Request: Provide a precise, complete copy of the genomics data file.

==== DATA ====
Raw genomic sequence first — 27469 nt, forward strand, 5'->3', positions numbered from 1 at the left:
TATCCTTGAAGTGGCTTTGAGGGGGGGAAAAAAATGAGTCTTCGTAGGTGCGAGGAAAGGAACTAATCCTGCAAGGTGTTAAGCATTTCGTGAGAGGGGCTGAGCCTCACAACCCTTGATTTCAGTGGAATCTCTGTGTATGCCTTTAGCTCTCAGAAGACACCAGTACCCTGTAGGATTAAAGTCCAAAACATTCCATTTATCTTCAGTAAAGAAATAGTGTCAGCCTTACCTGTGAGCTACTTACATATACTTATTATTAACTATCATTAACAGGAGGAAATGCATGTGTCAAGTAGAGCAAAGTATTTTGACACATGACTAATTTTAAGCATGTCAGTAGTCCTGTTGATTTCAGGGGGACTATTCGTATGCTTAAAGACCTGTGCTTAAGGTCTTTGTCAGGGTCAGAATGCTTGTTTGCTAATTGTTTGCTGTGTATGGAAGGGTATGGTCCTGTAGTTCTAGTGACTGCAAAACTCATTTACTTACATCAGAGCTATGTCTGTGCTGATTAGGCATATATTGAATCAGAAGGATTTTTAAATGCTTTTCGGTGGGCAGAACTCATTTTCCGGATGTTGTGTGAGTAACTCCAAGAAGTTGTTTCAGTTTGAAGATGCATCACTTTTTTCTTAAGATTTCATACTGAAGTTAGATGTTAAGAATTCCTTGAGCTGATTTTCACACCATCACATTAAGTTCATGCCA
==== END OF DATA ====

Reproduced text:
Raw genomic sequence first — 27469 nt, forward strand, 5'->3', positions numbered from 1 at the left:
TATCCTTGAAGTGGCTTTGAGGGGGGGAAAAAAATGAGTCTTCGTAGGTGCGAGGAAAGGAACTAATCCTGCAAGGTGTTAAGCATTTCGTGAGAGGGGCTGAGCCTCACAACCCTTGATTTCAGTGGAATCTCTGTGTATGCCTTTAGCTCTCAGAAGACACCAGTACCCTGTAGGATTAAAGTCCAAAACATTCCATTTATCTTCAGTAAAGAAATAGTGTCAGCCTTACCTGTGAGCTACTTACATATACTTATTATTAACTATCATTAACAGGAGGAAATGCATGTGTCAAGTAGAGCAAAGTATTTTGACACATGACTAATTTTAAGCATGTCAGTAGTCCTGTTGATTTCAGGGGGACTATTCGTATGCTTAAAGACCTGTGCTTAAGGTCTTTGTCAGGGTCAGAATGCTTGTTTGCTAATTGTTTGCTGTGTATGGAAGGGTATGGTCCTGTAGTTCTAGTGACTGCAAAACTCATTTACTTACATCAGAGCTATGTCTGTGCTGATTAGGCATATATTGAATCAGAAGGATTTTTAAATGCTTTTCGGTGGGCAGAACTCATTTTCCGGATGTTGTGTGAGTAACTCCAAGAAGTTGTTTCAGTTTGAAGATGCATCACTTTTTTCTTAAGATTTCATACTGAAGTTAGATGTTAAGAATTCCTTGAGCTGATTTTCACACCATCACATTAAGTTCATGCCA